During the 9th edition of the Regional Technical Conference on Blueberries, organized by APAMA, Director of Plant Health from SENASA (National Service for Agrifood Health and Quality), Wilda Ramírez, presented the results of the private public work that the Service is carrying out together with the sector for fruit fly eradication through the Sterile Insect Technique, an innovative and environmentally friendly technique.
In Argentina, fruit growing is one of the most important economic pillars. In 2017, 760,000 tons of fresh fruit were exported which resulted in USD 400 million income. Different types of soil, climate and temperature create, in much of the country, opportunities to develop the sector but also opportunities for the introduction of key pests.
The National Fruit Fly Control and Eradication Program (PROCEM) of Senasa has as its main objective to reduce direct economic damage, due to the decrease in production in the area under the presence of the pest and in quality, as well as indirect damage such as restriction to international and national trade. Within the framework of this National Program, it was proposed to change the strategy that was carried out at an orchard level, where chemical control was performed by the producer and replace it by the integration of control techniques based on biological control through the implementation of the Sterile Insect Technique (SIT). This technique consists in releasing thousands of sterile male insects so that when mating fertile females they produce no offspring which interrupts life cycle of the species and reduces damage. In order to implement this technique, at an initial stage, strong control activity is carried out with chemical products of organic origin that do not cause negative environmental impact and have the same or greater level of effectiveness than traditional products for pest control. After this stage, SIT implementation reduces by 80% the amount of chemical products as compared with the amount currently used in the region, thus benefiting the environment. It is the counterpoint to massive sprayings and more effective because it fights against the fly where access is otherwise impossible, like in the middle of the jungle, yungas or mountains, and in urban plantations. This strategy has already been successfully implemented in the regions of Cuyo and Patagonia.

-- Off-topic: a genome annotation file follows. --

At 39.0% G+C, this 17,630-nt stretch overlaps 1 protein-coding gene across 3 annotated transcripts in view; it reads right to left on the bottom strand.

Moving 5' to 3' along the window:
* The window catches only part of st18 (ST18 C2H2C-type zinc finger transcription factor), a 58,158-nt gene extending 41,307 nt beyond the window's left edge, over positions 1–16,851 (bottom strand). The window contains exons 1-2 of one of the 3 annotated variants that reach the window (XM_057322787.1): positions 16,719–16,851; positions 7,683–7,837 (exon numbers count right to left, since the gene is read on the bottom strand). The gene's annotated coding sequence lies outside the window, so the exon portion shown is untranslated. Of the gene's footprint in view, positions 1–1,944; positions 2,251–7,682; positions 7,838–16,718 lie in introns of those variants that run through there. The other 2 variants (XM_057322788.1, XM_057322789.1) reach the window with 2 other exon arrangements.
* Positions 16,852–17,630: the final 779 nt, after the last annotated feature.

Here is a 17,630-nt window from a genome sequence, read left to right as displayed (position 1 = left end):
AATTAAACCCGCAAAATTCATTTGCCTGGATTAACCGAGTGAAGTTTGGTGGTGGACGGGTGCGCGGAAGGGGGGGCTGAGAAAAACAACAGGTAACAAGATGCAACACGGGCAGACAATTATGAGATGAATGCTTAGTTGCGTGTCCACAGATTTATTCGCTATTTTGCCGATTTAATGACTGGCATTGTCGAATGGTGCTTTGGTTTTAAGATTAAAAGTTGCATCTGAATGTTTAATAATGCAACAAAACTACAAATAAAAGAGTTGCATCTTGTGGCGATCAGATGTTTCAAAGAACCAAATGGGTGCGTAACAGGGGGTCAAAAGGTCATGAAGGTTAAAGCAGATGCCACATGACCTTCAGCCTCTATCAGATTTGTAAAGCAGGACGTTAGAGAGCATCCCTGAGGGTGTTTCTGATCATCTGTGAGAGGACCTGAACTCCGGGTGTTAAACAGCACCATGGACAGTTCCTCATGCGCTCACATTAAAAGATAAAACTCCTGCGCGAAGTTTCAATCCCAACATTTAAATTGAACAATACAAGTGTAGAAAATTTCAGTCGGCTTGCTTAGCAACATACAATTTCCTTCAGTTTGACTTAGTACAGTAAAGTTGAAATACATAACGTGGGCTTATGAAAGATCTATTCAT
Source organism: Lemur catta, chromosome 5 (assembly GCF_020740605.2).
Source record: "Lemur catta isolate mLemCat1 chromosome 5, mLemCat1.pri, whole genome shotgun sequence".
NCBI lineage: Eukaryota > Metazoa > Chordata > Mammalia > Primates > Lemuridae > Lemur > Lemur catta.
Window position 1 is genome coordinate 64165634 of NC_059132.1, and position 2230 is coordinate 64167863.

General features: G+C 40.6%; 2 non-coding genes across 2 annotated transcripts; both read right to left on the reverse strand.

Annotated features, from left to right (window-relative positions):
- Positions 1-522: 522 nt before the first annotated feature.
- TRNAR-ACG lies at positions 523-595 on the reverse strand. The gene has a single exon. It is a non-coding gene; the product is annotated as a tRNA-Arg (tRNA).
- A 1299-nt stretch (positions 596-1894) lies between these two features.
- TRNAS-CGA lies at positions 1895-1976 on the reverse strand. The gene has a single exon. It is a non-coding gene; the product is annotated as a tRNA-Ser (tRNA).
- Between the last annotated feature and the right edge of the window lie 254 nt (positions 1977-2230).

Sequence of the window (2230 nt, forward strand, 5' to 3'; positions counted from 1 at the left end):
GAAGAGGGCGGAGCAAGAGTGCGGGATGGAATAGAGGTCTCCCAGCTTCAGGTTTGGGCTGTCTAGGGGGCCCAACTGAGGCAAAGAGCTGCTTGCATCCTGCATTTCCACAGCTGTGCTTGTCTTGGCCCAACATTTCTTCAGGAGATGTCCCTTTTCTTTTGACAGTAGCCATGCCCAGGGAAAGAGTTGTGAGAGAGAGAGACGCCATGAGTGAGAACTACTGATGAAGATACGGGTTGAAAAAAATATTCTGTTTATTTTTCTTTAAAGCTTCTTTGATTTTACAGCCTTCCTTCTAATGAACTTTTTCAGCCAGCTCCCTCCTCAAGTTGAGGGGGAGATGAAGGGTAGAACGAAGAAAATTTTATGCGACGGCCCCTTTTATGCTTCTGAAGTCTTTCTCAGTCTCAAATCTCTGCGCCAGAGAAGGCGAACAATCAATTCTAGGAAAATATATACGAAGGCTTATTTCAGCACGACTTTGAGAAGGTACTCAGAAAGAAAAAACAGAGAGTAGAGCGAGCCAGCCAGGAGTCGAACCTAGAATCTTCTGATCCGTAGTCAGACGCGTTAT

“We started working in 2012, setting clearer objectives with a technology that allows us to control pest, using tools much more environment- friendly. Ten years ago it was almost impossible to think about SIT, and today this is a reality. I consider blueberry sector a successful case of public and private joint work, since all the effort we made together gave us the possibility to demonstrate that it is a tool that can work very well in the region” said Ramirez. In 2017, SENASA, through PROCEM NEA together with the Association of Blueberry Producers of the Argentine Mesopotamia (APAMA), released male sterile flies for the control of Ceratitis capitata in the province of Entre Ríos in order to encourage and train Program and APAMA technical staff as well as the production sector and citizens of the area in the integral management of biological material, its release to the field and the advantages of SIT. Sterile pupae and part of the necessary inputs for them to emerge and transform into adult insects were provided by the “Santa Rosa” Sterile Insect Production Plant, under the scope of the Institute of Agricultural Health and Quality of Mendoza (ISCAMEN). Program Laboratory staff, in the town of Chajarí, received training on the protocols for conditioning biological material as well as quality tests, to proceed then with their release to production farms, and the analysis of generated data. According to Ramirez “”SIT becomes a very good tool but always within the concept of system approach, where one has different tools and needs to know which one to use at the right time. The challenge now is how to move from an experience of 33 hectares to 150, and adjusting the technique. We see the most important bottleneck in the logistics of moving biological material, which has to be transported from Mendoza to Concordia in months of high temperature (November to January). “
It is important to highlight that the project was carried out in the framework of a Work Plan signed by Senasa and APAMA who also funded the project together with private companies in the sector, including Berries del Sol.
The Sterile Insect Production Plant “Santa Rosa”, under the scope of the Institute of Agricultural Health and Quality of Mendoza (ISCAMEN), is one of the most important production plants of sterile insects in the world. Every single room imitates the natural conditions of the Mediterranean fly so that insects reared in the facilities comply with all their natural biological cycle.